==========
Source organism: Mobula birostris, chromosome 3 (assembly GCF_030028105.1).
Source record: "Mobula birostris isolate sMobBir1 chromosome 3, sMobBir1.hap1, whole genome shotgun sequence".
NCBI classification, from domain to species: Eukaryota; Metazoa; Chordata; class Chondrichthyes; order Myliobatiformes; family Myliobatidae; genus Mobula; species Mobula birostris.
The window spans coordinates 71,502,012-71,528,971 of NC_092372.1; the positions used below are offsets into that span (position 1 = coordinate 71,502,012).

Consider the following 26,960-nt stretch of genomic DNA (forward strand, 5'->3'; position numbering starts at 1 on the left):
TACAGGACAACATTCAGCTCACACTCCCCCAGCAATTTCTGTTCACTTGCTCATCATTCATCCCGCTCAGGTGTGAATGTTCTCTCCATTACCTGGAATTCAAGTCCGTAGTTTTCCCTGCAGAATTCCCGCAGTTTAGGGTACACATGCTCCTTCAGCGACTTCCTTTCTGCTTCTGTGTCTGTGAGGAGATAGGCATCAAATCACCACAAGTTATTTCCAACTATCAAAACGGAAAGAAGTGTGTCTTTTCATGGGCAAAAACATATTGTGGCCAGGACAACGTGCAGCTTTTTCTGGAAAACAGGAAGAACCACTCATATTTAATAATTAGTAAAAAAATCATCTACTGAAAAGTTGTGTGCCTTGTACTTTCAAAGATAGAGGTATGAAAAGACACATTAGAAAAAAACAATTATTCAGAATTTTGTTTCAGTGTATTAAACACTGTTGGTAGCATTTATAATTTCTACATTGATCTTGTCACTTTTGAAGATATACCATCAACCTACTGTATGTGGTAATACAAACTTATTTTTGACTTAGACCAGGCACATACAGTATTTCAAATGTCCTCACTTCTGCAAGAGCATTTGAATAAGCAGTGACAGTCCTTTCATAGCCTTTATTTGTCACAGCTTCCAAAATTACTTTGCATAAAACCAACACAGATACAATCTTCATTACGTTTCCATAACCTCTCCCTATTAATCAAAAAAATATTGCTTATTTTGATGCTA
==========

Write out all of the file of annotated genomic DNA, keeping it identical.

Source organism: Mobula birostris, chromosome 3 (assembly GCF_030028105.1).
Source record: "Mobula birostris isolate sMobBir1 chromosome 3, sMobBir1.hap1, whole genome shotgun sequence".
NCBI classification, from domain to species: Eukaryota; Metazoa; Chordata; class Chondrichthyes; order Myliobatiformes; family Myliobatidae; genus Mobula; species Mobula birostris.
The window spans coordinates 71,502,012-71,528,971 of NC_092372.1; the positions used below are offsets into that span (position 1 = coordinate 71,502,012).

Consider the following 26,960-nt stretch of genomic DNA (forward strand, 5'->3'; position numbering starts at 1 on the left):
TACAGGACAACATTCAGCTCACACTCCCCCAGCAATTTCTGTTCACTTGCTCATCATTCATCCCGCTCAGGTGTGAATGTTCTCTCCATTACCTGGAATTCAAGTCCGTAGTTTTCCCTGCAGAATTCCCGCAGTTTAGGGTACACATGCTCCTTCAGCGACTTCCTTTCTGCTTCTGTGTCTGTGAGGAGATAGGCATCAAATCACCACAAGTTATTTCCAACTATCAAAACGGAAAGAAGTGTGTCTTTTCATGGGCAAAAACATATTGTGGCCAGGACAACGTGCAGCTTTTTCTGGAAAACAGGAAGAACCACTCATATTTAATAATTAGTAAAAAAATCATCTACTGAAAAGTTGTGTGCCTTGTACTTTCAAAGATAGAGGTATGAAAAGACACATTAGAAAAAAACAATTATTCAGAATTTTGTTTCAGTGTATTAAACACTGTTGGTAGCATTTATAATTTCTACATTGATCTTGTCACTTTTGAAGATATACCATCAACCTACTGTATGTGGTAATACAAACTTATTTTTGACTTAGACCAGGCACATACAGTATTTCAAATGTCCTCACTTCTGCAAGAGCATTTGAATAAGCAGTGACAGTCCTTTCATAGCCTTTATTTGTCACAGCTTCCAAAATTACTTTGCATAAAACCAACACAGATACAATCTTCATTACGTTTCCATAACCTCTCCCTATTAATCAAAAAAATATTGCTTATTTTGATGCTA